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The Impact Of Play On The Affective Development Of Primary School Children

1537 words - 6 pages

In recent years there has been a shift in educational theory as more research is done about the positive effects play has on learning and development. One age group specifically that is helped by the use of play in their curriculum is primary school age children. This paper seeks to investigate the impact of fantasy and dramatic play on the development of identity in children ages 5-8. Erik “Erikson built his theory based on Sigmund Freud’s theory of psychosexual development and his own work with children and families. For Erikson, the social aspects that influence human development are more significant in shaping the identity of human personality” (Batra 2013). Erikson’s theories on play describe how it helps children develop their identities by focusing on the social and emotional skills that playing enables. Playing affects children’s self-concept and how they relate to people and the world around them and who they want to develop into.
According to Curtis, Erikson referred to the ages of 4-6 as being the play age for children. Play is a necessary “form of self-expression and …is an important vehicle for expressing feelings” (Curtis & & O’Hagan 2003). Play enables a child to achieve control and gain confidence in him or herself. It is a chance for children to develop a cognizance about space, themselves and others (Curtis & O’Hagan 2003). Fantasy play is crucial to this process as it gives the opportunity to role play through various life experiences, both real and imaginary. “Erikson stressed the importance of the life- rehearsal element in fantasy play, suggesting that it helps children come to terms with social issues such as loneliness, failure and disappointment” (Curtis & O’Hagan 2003). These problems exist in everyday life and children need to learn to deal with them at this stage while they can be dealt with in a less painful way through play so they are prepared for them in adulthood. “Children need to engage in solitary and cooperative play to develop their initiative and deal with their disappointments and failures” (Curtis & O’Hagan 2003). Role play helps them develop positive ways to counteract these negative social issues. “In many role play situations young children can develop emotional strength and stability, humour, and positive feelings about themselves” (Curtis & O’Hagan 2003). Being able to express emotions and cope with problems in a constructive way is an important ability for everyday interaction and identifying a sense of self.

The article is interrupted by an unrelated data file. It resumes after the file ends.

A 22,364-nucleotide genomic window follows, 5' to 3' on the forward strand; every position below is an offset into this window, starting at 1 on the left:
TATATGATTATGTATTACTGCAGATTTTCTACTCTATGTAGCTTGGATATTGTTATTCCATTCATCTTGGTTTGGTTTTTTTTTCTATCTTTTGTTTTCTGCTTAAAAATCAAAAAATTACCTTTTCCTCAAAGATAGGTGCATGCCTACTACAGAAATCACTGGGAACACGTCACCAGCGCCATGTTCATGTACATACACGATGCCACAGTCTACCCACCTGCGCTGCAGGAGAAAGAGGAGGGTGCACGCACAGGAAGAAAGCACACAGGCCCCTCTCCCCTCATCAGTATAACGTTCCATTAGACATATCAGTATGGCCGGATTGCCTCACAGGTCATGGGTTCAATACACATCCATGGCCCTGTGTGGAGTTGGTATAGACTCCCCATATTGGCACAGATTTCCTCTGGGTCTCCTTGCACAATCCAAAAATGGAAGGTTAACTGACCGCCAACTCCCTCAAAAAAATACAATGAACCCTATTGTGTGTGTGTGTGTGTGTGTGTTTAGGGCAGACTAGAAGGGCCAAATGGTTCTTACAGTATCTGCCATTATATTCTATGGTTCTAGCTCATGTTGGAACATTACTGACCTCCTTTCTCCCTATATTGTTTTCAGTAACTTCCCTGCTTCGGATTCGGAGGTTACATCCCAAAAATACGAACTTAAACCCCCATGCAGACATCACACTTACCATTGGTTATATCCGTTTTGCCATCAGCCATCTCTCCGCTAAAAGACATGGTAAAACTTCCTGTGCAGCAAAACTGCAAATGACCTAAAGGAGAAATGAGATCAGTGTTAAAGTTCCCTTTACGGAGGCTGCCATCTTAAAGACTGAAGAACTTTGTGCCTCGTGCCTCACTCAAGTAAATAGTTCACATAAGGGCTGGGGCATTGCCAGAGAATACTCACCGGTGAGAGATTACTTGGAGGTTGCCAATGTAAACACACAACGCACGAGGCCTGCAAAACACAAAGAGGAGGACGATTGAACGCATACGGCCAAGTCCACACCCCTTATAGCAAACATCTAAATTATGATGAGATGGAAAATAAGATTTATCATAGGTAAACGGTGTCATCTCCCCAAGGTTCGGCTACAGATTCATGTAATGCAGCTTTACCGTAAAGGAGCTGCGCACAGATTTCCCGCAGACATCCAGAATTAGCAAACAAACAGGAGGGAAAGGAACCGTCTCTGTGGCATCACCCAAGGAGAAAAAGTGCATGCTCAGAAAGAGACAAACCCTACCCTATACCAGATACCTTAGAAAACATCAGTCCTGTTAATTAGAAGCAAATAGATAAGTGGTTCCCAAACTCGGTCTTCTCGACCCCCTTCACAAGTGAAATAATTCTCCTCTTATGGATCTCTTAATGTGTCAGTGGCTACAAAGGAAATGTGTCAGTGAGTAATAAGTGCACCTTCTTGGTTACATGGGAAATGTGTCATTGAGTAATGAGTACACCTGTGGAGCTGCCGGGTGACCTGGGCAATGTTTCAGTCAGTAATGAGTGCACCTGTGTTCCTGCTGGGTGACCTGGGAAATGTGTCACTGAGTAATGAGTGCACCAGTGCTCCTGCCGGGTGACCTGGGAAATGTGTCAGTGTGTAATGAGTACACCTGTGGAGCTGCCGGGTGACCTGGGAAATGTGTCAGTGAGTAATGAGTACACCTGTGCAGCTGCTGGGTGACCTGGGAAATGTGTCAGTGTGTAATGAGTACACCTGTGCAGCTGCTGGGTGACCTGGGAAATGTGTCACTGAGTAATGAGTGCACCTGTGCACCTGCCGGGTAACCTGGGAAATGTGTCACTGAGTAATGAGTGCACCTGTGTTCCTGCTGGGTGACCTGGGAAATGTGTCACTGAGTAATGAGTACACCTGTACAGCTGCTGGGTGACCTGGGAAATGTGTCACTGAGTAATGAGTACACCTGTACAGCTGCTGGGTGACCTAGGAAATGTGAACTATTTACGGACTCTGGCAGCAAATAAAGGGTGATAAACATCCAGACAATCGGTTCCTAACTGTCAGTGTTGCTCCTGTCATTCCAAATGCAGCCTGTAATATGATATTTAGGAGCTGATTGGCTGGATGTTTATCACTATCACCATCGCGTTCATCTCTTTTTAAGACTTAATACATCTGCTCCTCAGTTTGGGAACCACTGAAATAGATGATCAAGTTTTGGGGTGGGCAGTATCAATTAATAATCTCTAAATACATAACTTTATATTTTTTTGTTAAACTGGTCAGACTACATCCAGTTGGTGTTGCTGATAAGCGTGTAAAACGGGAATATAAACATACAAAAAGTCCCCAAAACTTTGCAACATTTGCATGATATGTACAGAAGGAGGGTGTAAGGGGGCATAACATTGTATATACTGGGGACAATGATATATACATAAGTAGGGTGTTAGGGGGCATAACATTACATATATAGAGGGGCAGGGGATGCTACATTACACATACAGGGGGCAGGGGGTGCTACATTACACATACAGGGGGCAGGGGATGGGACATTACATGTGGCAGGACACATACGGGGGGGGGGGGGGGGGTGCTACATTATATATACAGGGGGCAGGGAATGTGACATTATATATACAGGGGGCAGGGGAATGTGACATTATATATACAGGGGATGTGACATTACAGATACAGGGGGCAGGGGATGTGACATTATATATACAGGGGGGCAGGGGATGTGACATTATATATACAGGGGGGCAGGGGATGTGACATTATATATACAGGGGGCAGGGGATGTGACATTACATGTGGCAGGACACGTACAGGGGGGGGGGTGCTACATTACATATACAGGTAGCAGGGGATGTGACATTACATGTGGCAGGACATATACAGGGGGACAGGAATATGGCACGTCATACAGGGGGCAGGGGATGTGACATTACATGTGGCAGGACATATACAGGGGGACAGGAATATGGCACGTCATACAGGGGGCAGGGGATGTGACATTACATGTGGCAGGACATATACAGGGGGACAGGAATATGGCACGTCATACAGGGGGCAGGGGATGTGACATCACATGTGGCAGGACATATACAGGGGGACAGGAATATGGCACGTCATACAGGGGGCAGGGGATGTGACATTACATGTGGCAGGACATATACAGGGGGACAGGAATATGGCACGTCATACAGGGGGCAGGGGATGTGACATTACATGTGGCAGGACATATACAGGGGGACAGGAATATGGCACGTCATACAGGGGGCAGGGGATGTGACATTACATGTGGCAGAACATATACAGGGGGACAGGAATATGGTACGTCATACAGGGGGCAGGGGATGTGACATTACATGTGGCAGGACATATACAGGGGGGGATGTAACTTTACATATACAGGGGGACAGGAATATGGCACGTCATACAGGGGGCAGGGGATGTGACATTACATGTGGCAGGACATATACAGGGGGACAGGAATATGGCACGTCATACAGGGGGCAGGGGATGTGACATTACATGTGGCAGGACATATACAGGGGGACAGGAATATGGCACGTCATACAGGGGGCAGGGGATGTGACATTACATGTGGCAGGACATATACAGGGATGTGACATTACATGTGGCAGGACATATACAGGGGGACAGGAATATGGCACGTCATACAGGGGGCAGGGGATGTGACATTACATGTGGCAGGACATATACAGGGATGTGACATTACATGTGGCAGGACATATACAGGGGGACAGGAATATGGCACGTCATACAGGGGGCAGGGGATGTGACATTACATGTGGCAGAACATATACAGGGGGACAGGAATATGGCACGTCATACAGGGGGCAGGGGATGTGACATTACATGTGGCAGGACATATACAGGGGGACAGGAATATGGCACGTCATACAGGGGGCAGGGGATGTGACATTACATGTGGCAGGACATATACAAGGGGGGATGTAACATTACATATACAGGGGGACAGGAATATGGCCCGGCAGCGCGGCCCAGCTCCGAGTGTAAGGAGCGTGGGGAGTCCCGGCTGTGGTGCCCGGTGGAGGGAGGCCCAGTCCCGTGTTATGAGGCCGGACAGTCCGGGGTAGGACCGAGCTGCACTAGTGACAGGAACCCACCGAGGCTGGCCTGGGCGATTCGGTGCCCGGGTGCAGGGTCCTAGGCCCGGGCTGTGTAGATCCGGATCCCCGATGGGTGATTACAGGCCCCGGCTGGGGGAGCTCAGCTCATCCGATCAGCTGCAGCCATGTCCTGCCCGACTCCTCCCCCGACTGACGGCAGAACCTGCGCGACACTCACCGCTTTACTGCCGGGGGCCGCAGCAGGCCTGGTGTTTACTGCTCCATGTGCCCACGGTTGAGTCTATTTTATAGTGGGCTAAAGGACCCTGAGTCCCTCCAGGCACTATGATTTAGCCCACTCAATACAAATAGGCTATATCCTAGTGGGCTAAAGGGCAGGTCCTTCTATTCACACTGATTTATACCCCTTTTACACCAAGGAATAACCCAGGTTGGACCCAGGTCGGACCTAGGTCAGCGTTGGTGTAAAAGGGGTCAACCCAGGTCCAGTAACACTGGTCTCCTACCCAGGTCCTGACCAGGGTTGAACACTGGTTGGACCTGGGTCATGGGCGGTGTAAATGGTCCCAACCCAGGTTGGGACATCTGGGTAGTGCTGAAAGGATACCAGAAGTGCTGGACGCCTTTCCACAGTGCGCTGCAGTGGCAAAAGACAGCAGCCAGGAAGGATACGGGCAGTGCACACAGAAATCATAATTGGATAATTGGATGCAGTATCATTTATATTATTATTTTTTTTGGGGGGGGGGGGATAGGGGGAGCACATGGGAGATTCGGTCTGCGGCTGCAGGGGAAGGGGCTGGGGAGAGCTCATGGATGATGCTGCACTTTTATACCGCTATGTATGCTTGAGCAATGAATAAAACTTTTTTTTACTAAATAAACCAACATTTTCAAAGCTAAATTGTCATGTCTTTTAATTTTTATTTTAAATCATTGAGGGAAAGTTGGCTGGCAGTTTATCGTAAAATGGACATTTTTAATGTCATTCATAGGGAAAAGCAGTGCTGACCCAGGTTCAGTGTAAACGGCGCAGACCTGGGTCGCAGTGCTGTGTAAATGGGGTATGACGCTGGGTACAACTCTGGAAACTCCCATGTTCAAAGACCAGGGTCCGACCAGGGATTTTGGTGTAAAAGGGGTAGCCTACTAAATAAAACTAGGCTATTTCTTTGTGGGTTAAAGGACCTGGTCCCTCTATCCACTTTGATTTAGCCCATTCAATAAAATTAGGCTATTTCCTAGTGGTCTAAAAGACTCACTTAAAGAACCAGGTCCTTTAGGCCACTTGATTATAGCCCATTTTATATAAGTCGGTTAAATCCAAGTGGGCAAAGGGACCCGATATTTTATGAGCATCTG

Erikson felt play was necessary to children’s social education to help them develop emotionally, particularly to help them “decipher the scripts of life through play and widening social exchange” (Batra 2013). He felt that fantasy and dramatic play gave children a chance to experience cooperation and conflict and work through them. According to Batra for Erikson “the manner in which these conflicts are negotiated affects the development of the child’s system of emotional regulation during...

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